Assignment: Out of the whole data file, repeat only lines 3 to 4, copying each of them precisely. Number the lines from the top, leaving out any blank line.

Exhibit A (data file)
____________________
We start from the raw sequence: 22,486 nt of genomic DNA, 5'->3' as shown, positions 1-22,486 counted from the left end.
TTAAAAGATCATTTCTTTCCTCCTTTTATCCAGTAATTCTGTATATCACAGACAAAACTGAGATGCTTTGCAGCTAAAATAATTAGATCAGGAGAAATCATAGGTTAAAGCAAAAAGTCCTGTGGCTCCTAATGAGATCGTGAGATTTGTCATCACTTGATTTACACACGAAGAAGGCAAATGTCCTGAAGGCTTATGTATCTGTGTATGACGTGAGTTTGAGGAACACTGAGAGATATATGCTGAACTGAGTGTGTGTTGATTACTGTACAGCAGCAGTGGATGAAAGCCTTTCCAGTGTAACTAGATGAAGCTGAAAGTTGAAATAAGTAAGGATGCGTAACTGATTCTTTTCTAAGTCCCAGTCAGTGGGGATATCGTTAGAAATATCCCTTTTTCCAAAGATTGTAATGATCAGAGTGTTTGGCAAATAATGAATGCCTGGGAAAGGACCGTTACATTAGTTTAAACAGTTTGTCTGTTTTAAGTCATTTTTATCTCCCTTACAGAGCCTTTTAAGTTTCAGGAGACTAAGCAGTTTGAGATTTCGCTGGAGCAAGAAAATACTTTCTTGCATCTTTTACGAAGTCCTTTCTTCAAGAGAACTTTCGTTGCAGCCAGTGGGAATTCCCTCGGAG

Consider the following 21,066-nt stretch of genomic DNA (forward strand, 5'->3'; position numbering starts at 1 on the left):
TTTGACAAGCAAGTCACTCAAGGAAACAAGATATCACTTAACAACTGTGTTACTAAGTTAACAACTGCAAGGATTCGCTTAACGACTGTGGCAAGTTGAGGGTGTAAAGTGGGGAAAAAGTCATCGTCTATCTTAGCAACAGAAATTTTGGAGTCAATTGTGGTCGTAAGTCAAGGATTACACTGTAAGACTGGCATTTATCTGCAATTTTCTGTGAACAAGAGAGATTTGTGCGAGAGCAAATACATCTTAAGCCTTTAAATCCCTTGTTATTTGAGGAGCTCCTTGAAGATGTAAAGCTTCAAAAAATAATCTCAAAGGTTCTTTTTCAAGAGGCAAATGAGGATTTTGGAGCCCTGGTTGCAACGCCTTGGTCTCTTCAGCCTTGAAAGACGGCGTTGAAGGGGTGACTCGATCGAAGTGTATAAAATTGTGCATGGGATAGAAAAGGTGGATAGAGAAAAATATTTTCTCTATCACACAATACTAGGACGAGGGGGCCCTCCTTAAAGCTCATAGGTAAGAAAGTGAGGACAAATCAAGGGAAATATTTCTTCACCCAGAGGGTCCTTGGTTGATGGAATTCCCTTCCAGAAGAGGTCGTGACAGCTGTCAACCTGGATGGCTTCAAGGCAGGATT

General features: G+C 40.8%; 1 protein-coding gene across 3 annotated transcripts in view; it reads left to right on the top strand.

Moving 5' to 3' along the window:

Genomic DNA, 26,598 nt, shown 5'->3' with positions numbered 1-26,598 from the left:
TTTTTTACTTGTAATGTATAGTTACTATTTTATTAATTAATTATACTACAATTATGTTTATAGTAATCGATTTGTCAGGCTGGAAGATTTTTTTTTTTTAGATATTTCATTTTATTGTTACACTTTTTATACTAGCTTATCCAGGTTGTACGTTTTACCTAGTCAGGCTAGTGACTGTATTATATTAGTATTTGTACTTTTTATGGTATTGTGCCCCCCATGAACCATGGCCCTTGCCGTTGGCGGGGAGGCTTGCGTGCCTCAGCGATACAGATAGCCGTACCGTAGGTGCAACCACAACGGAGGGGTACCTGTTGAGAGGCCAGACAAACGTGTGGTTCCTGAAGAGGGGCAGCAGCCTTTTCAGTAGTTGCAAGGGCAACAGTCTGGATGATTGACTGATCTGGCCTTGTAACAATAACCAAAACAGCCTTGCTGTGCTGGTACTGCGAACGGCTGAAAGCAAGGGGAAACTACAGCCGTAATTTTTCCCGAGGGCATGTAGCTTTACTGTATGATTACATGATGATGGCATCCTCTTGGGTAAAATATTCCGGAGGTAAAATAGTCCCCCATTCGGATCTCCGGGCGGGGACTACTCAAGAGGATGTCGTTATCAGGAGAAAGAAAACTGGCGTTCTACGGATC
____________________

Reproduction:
Consider the following 21,066-nt stretch of genomic DNA (forward strand, 5'->3'; position numbering starts at 1 on the left):
TTTGACAAGCAAGTCACTCAAGGAAACAAGATATCACTTAACAACTGTGTTACTAAGTTAACAACTGCAAGGATTCGCTTAACGACTGTGGCAAGTTGAGGGTGTAAAGTGGGGAAAAAGTCATCGTCTATCTTAGCAACAGAAATTTTGGAGTCAATTGTGGTCGTAAGTCAAGGATTACACTGTAAGACTGGCATTTATCTGCAATTTTCTGTGAACAAGAGAGATTTGTGCGAGAGCAAATACATCTTAAGCCTTTAAATCCCTTGTTATTTGAGGAGCTCCTTGAAGATGTAAAGCTTCAAAAAATAATCTCAAAGGTTCTTTTTCAAGAGGCAAATGAGGATTTTGGAGCCCTGGTTGCAACGCCTTGGTCTCTTCAGCCTTGAAAGACGGCGTTGAAGGGGTGACTCGATCGAAGTGTATAAAATTGTGCATGGGATAGAAAAGGTGGATAGAGAAAAATATTTTCTCTATCACACAATACTAGGACGAGGGGGCCCTCCTTAAAGCTCATAGGTAAGAAAGTGAGGACAAATCAAGGGAAATATTTCTTCACCCAGAGGGTCCTTGGTTGATGGAATTCCCTTCCAGAAGAGGTCGTGACAGCTGTCAACCTGGATGGCTTCAAGGCAGGATT